Sánchez underscored that the next six months will be decisive. “We will witness a critical stage of the pandemic coinciding with the first large-scale vaccinations,” he said, in reference to the government’s coronavirus vaccine drive.

Other European countries are also taking certain risks over the festive season, be that allowing gatherings that are normally banned, pushing back curfew hours or permitting travel so that family members can see one another. This is despite the fact that the European Center for Disease Prevention and Control (ECDC) has warned against relaxing coronavirus restrictions. In a report published last week, the ECDC said that if the current measures in place are lifted on December 21, the third wave of the pandemic would quickly overwhelm the health system again.

Measures like limiting the number of people at gatherings, although painful, are right, necessary and effective
Saúl Ares, biologist at the National Research Council

In Spain, the Inter-Territorial Council of the National Health System, which brings together central and regional health chiefs, is working on an agreement for Christmas restrictions based on recommendations from the Health Ministry. In a draft document, which was leaked last week, the ministry proposed a range of measures, most importantly, limiting gatherings to six people, and setting a 1am curfew on Christmas Eve and New Year’s Eve. Health Minister Salvador Illa said that he hoped the council would reach an agreement on the common recommendations – which can be adapted according to the situation in each region – at its next meeting on Wednesday.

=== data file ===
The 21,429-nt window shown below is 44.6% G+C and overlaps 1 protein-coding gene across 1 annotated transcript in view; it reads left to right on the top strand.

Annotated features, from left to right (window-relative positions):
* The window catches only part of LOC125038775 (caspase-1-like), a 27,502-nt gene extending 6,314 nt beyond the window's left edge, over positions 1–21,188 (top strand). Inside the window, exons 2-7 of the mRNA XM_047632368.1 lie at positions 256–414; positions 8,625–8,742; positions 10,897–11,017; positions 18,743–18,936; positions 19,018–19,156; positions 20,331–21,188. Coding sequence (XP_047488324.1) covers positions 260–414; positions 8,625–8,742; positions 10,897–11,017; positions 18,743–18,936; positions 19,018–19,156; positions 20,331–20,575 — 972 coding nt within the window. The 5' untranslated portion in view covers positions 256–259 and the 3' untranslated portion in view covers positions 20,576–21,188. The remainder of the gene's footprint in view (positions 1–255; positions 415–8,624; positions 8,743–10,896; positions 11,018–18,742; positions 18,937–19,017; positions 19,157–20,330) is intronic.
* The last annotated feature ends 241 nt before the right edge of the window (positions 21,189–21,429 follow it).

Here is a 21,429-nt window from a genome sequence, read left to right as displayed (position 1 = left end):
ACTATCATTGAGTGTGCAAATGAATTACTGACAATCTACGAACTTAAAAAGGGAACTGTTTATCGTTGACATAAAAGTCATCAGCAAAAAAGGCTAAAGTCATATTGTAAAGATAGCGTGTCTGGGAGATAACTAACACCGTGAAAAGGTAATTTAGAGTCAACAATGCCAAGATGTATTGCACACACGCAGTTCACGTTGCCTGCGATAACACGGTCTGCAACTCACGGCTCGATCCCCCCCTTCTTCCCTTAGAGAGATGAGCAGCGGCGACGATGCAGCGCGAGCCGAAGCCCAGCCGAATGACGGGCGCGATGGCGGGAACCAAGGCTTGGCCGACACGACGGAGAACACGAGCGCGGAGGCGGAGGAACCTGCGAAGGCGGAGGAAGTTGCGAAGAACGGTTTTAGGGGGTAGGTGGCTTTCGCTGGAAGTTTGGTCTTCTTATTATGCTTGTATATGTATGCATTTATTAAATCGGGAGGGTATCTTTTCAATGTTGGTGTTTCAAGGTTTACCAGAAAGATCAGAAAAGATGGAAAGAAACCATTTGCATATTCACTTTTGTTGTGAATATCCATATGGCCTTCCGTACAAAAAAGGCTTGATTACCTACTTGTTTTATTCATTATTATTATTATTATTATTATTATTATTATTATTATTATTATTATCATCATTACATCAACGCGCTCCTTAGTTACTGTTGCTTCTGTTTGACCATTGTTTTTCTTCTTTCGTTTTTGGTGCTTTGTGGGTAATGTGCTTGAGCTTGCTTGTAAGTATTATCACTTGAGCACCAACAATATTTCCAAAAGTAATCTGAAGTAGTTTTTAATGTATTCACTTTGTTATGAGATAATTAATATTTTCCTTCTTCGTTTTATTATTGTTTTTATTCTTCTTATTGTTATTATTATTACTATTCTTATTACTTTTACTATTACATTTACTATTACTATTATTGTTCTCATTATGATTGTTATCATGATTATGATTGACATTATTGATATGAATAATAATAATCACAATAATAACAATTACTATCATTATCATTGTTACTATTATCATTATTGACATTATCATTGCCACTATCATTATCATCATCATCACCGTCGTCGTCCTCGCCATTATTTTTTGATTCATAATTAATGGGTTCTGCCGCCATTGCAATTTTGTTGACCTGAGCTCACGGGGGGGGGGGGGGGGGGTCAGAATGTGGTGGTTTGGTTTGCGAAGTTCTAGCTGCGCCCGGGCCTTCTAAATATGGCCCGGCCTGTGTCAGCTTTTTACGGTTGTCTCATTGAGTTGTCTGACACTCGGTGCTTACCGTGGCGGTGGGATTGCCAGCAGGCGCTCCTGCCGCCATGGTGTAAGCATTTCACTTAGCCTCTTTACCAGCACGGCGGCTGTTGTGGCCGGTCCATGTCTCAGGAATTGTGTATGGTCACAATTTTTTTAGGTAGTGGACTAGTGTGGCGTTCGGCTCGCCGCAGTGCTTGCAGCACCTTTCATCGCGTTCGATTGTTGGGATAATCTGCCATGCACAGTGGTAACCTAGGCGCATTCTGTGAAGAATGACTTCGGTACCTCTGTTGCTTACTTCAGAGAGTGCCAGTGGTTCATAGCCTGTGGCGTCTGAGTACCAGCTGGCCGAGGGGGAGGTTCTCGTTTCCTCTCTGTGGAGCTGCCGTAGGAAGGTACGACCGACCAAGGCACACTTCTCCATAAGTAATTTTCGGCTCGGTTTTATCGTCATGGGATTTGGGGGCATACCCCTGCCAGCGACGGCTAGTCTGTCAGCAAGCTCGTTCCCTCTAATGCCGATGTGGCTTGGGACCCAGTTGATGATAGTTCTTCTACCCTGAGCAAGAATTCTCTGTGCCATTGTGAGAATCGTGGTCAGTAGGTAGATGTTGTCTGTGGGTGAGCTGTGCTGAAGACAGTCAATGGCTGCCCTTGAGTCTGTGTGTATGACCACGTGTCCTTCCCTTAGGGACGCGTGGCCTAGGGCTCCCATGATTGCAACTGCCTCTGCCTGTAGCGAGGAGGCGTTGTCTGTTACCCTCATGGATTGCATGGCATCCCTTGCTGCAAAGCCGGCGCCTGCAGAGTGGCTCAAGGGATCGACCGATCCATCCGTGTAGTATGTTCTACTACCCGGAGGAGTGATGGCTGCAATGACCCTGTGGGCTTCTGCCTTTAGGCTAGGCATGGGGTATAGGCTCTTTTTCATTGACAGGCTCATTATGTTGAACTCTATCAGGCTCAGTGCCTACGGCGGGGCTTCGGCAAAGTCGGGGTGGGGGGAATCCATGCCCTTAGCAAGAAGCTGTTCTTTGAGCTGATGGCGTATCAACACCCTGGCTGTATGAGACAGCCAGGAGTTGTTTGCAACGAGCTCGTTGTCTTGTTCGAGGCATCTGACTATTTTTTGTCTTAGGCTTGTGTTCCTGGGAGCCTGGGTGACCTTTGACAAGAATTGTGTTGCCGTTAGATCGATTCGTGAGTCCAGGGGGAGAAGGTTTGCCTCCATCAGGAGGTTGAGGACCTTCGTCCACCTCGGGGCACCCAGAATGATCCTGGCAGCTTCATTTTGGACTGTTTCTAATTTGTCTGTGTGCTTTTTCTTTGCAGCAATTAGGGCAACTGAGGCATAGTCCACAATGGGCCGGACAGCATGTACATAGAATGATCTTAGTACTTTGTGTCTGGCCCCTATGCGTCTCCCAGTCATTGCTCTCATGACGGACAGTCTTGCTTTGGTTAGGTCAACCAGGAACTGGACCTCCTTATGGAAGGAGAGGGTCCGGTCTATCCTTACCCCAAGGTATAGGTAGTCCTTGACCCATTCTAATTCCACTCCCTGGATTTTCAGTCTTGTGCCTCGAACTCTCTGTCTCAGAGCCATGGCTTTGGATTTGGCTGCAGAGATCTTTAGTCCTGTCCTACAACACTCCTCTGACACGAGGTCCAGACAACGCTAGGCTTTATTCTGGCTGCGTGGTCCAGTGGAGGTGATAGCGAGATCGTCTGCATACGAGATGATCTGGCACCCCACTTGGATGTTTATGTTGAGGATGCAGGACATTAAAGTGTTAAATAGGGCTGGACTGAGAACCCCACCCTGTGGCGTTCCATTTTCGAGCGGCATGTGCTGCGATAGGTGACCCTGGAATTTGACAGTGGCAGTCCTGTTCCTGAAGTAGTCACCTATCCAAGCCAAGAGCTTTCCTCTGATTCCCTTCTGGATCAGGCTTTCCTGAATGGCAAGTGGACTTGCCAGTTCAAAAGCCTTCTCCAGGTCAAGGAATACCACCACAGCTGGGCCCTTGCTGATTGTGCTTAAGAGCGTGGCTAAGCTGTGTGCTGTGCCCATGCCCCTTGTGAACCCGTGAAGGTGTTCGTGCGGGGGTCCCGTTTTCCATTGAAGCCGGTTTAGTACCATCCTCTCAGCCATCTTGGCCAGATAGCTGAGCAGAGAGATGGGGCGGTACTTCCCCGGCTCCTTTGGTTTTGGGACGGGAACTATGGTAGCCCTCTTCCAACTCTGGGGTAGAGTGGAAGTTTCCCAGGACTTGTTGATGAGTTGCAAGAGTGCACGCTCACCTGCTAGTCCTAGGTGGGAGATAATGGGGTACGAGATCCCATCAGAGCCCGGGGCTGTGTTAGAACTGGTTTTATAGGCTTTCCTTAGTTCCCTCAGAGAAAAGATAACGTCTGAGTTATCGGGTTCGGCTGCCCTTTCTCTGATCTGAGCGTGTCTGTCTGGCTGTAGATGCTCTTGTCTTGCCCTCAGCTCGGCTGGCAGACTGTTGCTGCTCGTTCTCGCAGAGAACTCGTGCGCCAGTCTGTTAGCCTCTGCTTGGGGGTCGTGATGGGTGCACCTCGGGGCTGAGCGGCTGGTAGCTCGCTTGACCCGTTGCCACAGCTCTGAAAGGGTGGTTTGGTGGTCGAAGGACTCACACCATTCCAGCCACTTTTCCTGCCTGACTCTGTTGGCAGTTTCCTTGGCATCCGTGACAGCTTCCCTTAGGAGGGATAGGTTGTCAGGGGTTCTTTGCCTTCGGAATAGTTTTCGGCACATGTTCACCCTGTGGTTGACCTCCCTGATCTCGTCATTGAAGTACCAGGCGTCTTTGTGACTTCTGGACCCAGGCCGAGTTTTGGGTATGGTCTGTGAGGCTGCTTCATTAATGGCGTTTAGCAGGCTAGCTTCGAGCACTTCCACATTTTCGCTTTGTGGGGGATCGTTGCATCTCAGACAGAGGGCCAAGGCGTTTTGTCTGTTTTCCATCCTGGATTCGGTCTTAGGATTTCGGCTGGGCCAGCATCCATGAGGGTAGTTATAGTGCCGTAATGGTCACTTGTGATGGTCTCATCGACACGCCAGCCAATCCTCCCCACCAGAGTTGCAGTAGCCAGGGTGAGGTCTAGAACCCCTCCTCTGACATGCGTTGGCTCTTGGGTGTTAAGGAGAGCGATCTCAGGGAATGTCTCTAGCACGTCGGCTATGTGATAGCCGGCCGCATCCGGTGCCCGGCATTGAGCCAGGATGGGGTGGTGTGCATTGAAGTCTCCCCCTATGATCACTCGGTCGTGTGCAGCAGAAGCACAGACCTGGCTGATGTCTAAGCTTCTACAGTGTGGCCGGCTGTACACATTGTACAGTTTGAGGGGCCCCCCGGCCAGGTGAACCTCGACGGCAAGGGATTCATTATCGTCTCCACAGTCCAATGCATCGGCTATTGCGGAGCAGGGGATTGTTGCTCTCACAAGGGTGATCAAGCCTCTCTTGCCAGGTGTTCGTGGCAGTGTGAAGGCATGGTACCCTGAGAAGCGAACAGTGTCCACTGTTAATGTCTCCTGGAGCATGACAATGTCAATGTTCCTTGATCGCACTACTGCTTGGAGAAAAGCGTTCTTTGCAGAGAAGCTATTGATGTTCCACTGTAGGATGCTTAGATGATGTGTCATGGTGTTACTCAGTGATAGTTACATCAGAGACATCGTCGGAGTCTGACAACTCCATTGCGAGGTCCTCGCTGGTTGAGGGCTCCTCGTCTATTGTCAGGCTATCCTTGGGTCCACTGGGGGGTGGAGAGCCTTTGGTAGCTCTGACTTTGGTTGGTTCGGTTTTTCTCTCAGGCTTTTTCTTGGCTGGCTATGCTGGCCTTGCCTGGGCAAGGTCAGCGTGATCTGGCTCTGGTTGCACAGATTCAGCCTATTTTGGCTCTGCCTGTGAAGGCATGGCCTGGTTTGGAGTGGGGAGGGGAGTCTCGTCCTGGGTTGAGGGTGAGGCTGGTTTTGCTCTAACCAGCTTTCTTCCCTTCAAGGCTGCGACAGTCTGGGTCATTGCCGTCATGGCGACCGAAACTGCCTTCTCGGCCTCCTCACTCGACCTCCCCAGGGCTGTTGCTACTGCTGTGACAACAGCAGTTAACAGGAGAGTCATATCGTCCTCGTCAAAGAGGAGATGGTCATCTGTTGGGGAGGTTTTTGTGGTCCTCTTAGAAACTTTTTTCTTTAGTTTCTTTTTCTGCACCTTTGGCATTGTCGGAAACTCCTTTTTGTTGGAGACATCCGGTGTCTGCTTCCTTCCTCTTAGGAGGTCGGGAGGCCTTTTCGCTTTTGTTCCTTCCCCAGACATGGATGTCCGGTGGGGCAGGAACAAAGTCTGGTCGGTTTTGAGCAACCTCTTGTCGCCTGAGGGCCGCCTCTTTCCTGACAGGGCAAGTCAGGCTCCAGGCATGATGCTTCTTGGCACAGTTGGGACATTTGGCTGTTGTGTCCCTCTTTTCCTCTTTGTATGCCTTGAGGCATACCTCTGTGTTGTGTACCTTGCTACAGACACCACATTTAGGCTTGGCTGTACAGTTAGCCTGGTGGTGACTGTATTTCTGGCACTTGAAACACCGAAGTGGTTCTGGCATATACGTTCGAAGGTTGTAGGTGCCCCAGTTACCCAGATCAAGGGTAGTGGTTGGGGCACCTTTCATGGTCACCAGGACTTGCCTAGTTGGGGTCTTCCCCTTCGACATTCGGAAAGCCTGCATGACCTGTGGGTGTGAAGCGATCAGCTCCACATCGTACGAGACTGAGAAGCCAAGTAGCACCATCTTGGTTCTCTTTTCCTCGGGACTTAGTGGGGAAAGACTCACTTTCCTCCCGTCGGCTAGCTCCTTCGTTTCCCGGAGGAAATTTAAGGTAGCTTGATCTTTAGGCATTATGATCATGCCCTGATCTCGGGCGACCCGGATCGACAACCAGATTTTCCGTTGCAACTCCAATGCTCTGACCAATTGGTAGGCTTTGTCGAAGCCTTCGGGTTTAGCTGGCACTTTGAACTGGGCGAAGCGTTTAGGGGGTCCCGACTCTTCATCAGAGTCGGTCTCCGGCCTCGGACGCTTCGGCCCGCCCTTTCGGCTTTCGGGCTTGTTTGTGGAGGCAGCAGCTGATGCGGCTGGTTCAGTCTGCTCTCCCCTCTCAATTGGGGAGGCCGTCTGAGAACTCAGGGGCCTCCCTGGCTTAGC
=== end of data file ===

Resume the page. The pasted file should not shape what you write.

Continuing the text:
The Madrid region is pushing for the most flexible rules, with a curfew at 1.30am and a 10-person limit on gatherings, but the rest of Spain’s 17 regions largely agree with the measures. Many regions also have closed off their borders and it will be up to them to decide whether to keep this measure in place or to reopen – either for the holiday season or on set days – to allow residents who are outside of the region to return home. Authorities in Andalusia are considering a protocol for residents who are outside of the southern region, while in Valencia, the government is planning to only open the regional border on the most important days of the festive season.